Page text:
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Colm Toibin

The conversation between Colm Tóibín and Richard Ford was moderated by Synne Rifbjerg as part of the Louisiana Literature festival at the Louisiana Museum of Modern Art, Denmark, in August 2015.
  Read the review here     Middlesex by Jeffrey Eugenides This contemporary American epic, which won the Pulitzer Prize, recounts
For Mother's Day, we've collected these beautiful and moving stories of mothers--their delights and their struggles. With memorable and colorful characters, they explore the unique journeys of female characters through life as parents and professionals, lovers and leaders.
The award-winning Irish writer Colm Tóibín here shares his meticulous approach to writing, and how a novel can begin with
We will be taking the opportunity to revisit some incredible books by Irish authors, from enduring classics to powerful memoirs to contemporary novels that are taking the literary world by storm. So take your pick and spend this March 17th celebrating Ireland through the written word.
Every immigrant experience -- be it Mexican, Italian or Syrian -- is both the journey to an unfamiliar place and a pining for home. Colm Tóibín beautifully captures this experience in his novel Brooklyn, which tells the story of Eilis Lacey.
If you want a reminder of what America has always been about, and may be in danger of losing, you should watch Brooklyn. You may have to wait now for it to arrive via video on demand or DVD, but it's worth the wait.
From Colm Tóibín's novel to Nick Hornby's script, the movie shines.
Saoirse Ronan joined director John Crowley and producer Finola Dwyer for a discussion of the film Brooklyn, based on Colm Toibin's beloved novel. Ronan stars as Eilis Lacey, a young woman who comes to America from Ireland.
Watch as the award-winning Irish writer Colm Tóibín shares his thoughts on Giacometti's iconic 'Homme qui marche'. A timeless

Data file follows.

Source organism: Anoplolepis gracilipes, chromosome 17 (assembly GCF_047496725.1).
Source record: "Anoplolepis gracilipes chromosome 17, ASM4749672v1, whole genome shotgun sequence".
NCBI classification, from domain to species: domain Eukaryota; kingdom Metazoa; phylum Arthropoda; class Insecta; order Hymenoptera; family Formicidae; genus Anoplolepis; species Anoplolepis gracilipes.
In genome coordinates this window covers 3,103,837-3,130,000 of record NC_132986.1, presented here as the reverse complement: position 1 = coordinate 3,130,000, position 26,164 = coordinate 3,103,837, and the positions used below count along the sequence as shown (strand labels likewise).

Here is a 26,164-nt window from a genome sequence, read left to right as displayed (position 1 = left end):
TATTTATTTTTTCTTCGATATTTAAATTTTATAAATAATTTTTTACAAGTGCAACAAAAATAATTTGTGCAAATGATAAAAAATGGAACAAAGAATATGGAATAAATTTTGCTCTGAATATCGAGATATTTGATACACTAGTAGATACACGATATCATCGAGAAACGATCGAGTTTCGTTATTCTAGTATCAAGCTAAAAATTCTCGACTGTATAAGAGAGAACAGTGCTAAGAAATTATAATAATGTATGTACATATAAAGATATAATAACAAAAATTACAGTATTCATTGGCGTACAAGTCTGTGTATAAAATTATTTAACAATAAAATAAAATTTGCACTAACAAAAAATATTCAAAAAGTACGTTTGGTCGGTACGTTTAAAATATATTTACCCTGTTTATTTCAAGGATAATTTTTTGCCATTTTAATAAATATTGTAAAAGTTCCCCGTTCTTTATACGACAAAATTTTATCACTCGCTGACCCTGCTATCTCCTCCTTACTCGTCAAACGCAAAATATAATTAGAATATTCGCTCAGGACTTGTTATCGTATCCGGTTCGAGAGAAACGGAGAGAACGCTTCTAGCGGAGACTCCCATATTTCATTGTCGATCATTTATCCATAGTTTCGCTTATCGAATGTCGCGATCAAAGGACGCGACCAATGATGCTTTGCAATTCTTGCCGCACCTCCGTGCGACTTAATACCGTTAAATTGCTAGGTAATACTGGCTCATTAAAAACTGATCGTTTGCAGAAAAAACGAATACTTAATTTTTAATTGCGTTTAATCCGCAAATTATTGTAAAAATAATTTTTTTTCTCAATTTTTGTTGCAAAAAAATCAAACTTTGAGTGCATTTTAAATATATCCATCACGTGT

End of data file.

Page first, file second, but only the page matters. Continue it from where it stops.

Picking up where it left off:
Several times a gritty McKenna makes clear that the history she is relating comes from Mary's own eyes, her own experiences
The news that The Testament of Mary would close on Sunday hung in the air for Friday evening's performance, more prominently
Apprehensive is an understatement. Walking into see "The Testament of Mary," I had no idea what to expect; however, there are not enough adjectives to describe the energy and beauty with which this one-woman monologue unfolds on the stage of the Walter Kerr Theatre.
This enraged and grieving mother Mary grabs us by the throat and demands that we listen to the story that she has been preordained to tell.
Roman Catholic protesters stood across the street from the Walter Kerr theater as the play began previews in March, chanting
Toibin's Mary is long widowed, illiterate, handy with a knife. She doesn't think Jesus' death was "worth it." She dwells
I'm excited to provide a forum for some of the most talented, and passionate people I know to tell their stories of building businesses through partnerships with other Brooklyn-based companies.
The ten best neglected literary classics - in pictures. Read more on The Observer